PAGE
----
Blair Witch 2:
Book of Shadows
Blair Witch 2 Book of Shadows By Mike Z. I’ll admit it. The Blair Witch Project scared me. As a filmmaker working within the genre of films that appear to be real, I was frightened that the Blair Witch concept would doom the approach to being considered a “one trick pony...
I’ll admit it. The Blair Witch Project scared me. As a filmmaker working within the genre of films that appear to be real, I was frightened that the Blair Witch concept would doom the approach to being considered a “one trick pony.”
The phenomenal box office profits of the film ensured that the creators of The Blair Witch Project would try to replicate their success. Certainly, they have attempted to do so with the TV series “Freaky Links” and now with the Blair Witch sequel, Book of Shadows.
“Freaky Links” misses the mark completely as it tries to recapture the immediacy of the camcorder footage from The Blair Witch Project. The show’s main character points his camera at everything, providing incessant and gratuitous intrusions of video shot. The resulting overexposed footage is shoehorned into what is essentially an X-Files /Buffy the Vampire Slayer rip-off. Based on that misuse of the camera, I had my reservations about the way Book of Shadows might turn out. The only good thing that I heard in advance was that Joe Berlinger was the director.
Berlinger’s Paradise Lost is a great documentary. It skillfully pits the fundamentalist community of the parents of three murdered children against the more worldly, lower income trailer park kids accused of a “bizarre Satanic cult” killing. Balancing the introduction of evidence during the trial with interviews of the people involved gave the film an ambiguous trajectory that never really closed the case in one direction or other. By the end of the film you see that objective truth is often difficult to determine. The authorities, the legal system, and the community can’t always comprehend the evil deeds people are capable of doing.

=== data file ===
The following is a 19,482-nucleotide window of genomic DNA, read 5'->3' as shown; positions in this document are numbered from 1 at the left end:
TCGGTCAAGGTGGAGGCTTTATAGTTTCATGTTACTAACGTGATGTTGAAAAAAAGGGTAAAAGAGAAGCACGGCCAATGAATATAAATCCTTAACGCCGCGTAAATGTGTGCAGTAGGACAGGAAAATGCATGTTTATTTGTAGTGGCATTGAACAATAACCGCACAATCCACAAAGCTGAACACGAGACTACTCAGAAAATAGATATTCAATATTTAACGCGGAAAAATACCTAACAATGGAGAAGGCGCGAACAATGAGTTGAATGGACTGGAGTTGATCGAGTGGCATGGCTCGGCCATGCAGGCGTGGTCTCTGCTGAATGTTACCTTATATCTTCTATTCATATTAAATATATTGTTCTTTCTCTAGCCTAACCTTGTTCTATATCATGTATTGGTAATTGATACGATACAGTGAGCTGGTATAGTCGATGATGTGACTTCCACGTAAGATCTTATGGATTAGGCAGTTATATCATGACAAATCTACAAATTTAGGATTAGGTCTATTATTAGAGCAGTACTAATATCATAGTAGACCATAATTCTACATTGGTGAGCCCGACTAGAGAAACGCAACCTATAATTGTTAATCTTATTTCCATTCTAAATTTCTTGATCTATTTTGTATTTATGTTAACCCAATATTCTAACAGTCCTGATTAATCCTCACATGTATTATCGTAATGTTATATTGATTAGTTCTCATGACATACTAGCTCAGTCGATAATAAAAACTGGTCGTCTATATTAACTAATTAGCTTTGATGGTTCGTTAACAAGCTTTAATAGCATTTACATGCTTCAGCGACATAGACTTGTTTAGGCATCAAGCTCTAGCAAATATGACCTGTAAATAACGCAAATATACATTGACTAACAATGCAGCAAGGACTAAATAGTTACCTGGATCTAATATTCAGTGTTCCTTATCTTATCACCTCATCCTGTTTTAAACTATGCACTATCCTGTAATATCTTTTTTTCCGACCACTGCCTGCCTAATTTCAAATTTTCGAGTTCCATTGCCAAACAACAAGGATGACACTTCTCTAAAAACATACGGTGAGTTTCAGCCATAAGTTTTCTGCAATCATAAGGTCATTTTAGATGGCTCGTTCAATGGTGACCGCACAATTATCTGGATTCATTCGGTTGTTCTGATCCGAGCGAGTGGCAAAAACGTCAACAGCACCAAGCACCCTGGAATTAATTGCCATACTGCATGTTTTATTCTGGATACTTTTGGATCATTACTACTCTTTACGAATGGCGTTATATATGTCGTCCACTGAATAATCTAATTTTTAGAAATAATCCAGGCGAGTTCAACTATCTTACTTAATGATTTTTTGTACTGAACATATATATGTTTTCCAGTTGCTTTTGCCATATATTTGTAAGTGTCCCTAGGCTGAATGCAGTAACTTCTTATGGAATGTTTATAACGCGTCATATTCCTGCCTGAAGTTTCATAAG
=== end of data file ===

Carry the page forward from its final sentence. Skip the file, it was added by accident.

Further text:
I was excited at the prospect of seeing what Joe Berlinger would to do with the Blair Witch concept. What I didn’t expect to see was a repeat of Paradise Lost. Berlinger co-wrote the script for Book of Shadows and reworks many of the same themes from his earlier documentary. There is the plight of the misunderstood teenage Wicca follower, the blood-thirsty media response to acts of violence, and police investigators who explain extraordinary deviant acts with the most banal explanations and motives.
In the end, Book of Shadows wasn’t so much about the elusive Blair Witch as it was a filmic juggling act, demonstrating that people might perform murderous satanic acts without even realizing that they were doing anything wrong! In Paradise Lost the viewer isn’t clearly led to a determination of the innocence or guilt of the defendants. There are times when you are searching the eyes of the two accused teenagers, trying to decide whether their protests of innocence are authentic as they are being framed in a real life witch hunt, or if they are merely lying to try and protect their freedom. Book of Shadows has it both ways, allowing the evil deeds to be performed by innocent participants. That waffling, along with the everything-and-the-kitchen sink postmodern horror movie style of including incongruities and bizarre twists into an already muddied plotline, makes this new film a major disappointment.
There was one scary thing about Book of Shadows. I saw it on the opening weekend, and I was the only one in the theater. That should really terrify the people who were hoping to make a killing on this movie.
Back to Issue 12